Everybody comes from somewhere – either here or somewhere else – but in a place like Door County, it can be both here and somewhere else. Take Cathy Hoke-Gonzales, the current Director of the Peninsula Art School (PAS). If you go to www.gbhconsulting.com, the website of the consulting firm she established here with Mariah Goode, you’ll read about several far flung elsewheres in the first paragraph but then in the second paragraph you will read: “Upon return to Door County…” So, the first question is: How does the word “return” apply? In Cathy’s case, her parents had a summer home in Baileys Harbor, coming up from Whitefish Bay, near Milwaukee. So then Door County, for Cathy, is both her past summer home, her present full time home, and also a metaphor – as we’ll soon see.
Now we come to the far flung part. From all the way west at Claremont McKenna College, just northeast of Los Angeles, where she earned a BA with honors in International Relations, to all the way east in Washington DC where she worked with the World Wildlife Fund, as a private consultant to the Agency for International Development, and as a consultant for other multi-national community development organizations. More to the point, as her bio tells us, “She gained extensive experience in grant research, writing, and reporting; project development and management; financial projection; and policy and program research for national and international environmental non-profits.”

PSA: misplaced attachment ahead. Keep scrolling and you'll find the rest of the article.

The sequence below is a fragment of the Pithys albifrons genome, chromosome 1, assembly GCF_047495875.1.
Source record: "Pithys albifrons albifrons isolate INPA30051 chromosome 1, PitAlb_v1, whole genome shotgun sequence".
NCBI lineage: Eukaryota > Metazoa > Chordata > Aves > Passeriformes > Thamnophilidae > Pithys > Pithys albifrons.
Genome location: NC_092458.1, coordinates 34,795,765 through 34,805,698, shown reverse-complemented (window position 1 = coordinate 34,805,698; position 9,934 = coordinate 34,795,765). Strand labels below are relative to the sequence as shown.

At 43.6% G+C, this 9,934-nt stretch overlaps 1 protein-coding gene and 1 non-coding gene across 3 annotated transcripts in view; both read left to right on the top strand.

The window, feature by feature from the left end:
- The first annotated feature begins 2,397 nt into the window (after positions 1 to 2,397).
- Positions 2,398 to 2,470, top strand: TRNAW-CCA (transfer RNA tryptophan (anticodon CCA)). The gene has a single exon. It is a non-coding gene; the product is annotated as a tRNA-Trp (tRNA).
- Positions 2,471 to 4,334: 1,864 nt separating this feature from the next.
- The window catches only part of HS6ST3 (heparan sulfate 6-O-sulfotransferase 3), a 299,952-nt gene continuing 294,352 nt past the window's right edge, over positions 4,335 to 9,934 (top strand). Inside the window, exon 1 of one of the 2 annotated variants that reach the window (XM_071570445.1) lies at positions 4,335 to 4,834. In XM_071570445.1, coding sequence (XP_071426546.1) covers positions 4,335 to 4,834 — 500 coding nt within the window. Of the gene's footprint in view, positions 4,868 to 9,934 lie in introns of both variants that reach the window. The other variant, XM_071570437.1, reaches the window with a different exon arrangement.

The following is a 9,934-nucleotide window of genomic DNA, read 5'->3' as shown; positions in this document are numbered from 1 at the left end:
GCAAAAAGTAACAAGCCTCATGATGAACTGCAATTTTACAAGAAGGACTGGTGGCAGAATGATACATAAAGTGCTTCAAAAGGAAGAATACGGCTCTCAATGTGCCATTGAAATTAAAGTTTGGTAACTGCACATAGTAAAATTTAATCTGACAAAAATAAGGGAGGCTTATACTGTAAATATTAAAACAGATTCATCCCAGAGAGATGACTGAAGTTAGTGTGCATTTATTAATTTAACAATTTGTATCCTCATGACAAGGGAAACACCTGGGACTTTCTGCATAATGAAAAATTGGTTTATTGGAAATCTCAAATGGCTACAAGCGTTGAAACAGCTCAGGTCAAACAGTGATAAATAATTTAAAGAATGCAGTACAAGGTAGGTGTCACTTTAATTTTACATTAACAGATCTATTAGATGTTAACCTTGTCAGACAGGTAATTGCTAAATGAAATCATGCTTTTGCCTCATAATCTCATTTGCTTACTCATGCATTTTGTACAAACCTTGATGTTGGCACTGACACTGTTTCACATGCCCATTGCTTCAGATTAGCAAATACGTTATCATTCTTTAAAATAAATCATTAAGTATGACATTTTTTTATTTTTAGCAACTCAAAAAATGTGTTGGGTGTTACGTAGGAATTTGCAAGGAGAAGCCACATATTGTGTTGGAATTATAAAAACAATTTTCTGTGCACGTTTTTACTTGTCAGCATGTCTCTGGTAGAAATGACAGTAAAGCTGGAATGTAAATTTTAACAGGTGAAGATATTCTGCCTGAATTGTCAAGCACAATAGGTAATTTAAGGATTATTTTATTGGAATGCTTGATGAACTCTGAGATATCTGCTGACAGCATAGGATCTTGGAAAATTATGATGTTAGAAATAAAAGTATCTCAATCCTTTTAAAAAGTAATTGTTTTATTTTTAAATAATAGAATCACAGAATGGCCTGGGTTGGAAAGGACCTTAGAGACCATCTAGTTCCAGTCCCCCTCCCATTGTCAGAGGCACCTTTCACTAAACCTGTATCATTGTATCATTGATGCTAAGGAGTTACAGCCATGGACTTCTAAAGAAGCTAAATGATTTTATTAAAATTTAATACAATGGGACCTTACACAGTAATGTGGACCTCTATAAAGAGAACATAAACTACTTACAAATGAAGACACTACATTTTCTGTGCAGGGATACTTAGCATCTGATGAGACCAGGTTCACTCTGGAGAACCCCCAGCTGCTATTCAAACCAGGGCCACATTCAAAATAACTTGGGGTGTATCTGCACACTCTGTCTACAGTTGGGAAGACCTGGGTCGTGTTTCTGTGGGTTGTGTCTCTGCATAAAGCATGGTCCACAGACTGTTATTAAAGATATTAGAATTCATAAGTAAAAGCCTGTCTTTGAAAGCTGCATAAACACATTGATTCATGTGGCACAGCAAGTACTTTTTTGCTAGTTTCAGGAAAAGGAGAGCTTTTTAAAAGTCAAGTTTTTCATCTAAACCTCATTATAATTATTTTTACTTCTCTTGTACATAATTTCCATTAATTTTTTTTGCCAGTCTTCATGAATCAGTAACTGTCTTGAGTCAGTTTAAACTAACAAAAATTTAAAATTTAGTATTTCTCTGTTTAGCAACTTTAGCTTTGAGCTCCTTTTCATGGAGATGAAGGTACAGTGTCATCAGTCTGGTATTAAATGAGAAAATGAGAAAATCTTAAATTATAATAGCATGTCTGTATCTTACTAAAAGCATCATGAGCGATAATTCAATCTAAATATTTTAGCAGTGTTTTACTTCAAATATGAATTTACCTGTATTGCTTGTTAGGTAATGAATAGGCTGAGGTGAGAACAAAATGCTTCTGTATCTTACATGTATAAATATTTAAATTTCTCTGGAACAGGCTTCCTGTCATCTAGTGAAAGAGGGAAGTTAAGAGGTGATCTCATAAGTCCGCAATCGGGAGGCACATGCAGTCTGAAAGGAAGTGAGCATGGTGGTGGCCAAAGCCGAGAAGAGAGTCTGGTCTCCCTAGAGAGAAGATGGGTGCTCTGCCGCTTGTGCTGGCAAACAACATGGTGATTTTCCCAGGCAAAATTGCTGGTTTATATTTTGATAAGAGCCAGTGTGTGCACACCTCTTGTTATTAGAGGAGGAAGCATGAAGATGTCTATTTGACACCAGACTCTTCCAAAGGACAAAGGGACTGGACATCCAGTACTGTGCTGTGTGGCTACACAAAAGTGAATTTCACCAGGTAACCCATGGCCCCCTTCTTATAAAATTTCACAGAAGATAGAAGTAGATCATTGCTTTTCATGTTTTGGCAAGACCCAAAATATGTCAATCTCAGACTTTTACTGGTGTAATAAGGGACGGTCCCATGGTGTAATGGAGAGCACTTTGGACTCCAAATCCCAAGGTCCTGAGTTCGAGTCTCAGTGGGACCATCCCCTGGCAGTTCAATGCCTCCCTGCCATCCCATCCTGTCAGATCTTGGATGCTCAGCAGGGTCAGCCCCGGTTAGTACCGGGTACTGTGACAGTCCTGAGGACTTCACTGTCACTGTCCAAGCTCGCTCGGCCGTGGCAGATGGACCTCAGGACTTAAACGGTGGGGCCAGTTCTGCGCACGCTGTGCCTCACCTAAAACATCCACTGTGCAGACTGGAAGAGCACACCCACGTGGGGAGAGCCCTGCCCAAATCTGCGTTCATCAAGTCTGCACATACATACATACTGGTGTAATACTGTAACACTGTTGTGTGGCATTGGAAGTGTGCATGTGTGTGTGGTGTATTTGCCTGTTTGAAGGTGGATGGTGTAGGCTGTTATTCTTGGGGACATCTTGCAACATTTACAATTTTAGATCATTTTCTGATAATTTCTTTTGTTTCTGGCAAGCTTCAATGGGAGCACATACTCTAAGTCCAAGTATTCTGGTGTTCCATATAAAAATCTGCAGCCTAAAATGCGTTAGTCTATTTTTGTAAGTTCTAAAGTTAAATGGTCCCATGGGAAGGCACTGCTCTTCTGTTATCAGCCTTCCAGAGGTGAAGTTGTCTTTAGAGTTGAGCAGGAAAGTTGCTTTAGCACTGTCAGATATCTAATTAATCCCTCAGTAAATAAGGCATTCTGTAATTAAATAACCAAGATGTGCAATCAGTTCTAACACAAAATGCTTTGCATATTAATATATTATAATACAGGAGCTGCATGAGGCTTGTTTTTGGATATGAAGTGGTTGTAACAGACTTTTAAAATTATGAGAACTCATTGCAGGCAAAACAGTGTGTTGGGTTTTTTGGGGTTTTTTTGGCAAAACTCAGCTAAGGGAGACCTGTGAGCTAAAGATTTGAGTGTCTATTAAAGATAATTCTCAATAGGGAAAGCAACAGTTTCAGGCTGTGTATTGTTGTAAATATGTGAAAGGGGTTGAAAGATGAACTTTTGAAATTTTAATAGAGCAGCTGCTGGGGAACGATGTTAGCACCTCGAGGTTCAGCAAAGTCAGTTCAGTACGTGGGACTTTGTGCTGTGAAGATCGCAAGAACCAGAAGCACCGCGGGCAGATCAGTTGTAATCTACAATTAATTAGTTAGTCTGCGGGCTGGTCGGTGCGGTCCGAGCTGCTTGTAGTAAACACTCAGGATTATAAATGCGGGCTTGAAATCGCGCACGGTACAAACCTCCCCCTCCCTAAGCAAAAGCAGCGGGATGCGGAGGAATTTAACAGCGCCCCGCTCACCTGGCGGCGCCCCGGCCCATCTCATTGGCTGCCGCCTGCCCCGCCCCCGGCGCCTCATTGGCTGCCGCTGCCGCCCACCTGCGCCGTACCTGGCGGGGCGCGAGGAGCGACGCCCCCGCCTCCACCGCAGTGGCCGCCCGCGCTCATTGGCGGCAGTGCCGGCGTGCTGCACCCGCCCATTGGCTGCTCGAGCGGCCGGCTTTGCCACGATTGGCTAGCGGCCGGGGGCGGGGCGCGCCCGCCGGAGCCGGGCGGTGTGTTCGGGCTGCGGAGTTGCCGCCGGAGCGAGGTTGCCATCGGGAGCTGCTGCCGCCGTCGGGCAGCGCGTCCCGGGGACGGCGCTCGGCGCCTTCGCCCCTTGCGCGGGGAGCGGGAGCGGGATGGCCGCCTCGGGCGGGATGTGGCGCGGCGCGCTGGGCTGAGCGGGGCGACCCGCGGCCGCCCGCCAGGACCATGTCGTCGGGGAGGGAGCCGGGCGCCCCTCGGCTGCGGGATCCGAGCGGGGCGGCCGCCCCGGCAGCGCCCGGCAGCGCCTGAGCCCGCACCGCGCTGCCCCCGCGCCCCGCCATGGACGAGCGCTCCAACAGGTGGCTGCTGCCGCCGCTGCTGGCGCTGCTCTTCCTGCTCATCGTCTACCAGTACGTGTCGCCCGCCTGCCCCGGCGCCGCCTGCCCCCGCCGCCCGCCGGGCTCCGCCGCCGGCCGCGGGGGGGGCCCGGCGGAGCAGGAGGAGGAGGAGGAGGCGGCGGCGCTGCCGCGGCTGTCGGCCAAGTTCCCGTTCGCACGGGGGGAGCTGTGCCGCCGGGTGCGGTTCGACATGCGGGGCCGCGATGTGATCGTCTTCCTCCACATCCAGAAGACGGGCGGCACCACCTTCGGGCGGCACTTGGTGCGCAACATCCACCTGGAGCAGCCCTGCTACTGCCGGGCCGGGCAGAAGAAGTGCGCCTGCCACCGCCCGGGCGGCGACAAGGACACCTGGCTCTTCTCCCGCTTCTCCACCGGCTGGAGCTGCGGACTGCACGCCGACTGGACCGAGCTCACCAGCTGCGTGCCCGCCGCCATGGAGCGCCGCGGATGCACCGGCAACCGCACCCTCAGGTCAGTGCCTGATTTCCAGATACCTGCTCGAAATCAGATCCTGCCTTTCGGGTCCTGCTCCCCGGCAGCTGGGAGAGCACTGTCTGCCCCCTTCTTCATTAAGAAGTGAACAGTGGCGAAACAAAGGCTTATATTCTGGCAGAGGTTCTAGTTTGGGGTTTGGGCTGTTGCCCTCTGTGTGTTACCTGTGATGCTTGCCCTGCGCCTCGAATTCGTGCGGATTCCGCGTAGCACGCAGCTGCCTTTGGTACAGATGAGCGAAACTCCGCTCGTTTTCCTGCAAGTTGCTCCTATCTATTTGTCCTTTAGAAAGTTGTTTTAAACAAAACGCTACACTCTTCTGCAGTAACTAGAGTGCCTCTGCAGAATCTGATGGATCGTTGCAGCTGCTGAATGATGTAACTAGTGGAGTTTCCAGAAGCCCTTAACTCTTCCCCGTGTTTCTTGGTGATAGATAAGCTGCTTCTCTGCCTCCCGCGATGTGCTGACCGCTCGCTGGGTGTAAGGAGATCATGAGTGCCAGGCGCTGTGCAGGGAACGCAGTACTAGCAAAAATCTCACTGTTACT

It was after these and other endeavors having to do with land use, public policy and the like, that she decided to head back home to Door County (Who wouldn’t after banging heads inside the Beltway?) to think about graduate school. She undertook post-graduate courses dealing with Environmental Policy and Natural Resource Management at the University of Wisconsin–Green Bay. It was at this time that Cathy became more deeply involved with land use issues, zoning, and local governments until, eventually, she…landed…where?
As the Director of the Peninsula Art School?
Quite right. As Cathy explains it, “I grew up in a family that was very interested in the arts; Saturday morning classes at the Milwaukee Art Museum and things like that and so I came [to the Art School] as a volunteer. At one point they were looking for a development person and because I had done grant writing and fundraising as part of my role with other non-profits I became the development director four years ago.”
Then, on the Ides of May, 2005, Cathy was named Interim Director of the Art School only to rise above her interim status to become director on the following first of July.
Very well, very well, a very energetic lady who seizes the day, as it were, but might this all seem…well, rather incongruous, perhaps even coincidental? Not so, for behind each eventuality in Cathy’s bio there seems to be a “structural” passion. Nearly all of the positions she lists are with non-profit operations, the Peninsula Art School included. In fact, it seems that somewhere along the line, coincidence turned into a calling.
As Cathy describes it, “I was working in Washington DC with World Wildlife Fund and one of the areas that I specialized in was working with smaller NGOs – non-governmental organizations abroad – and helping them develop skills to get the things that they needed. That’s where my interest in non-profit management came from.”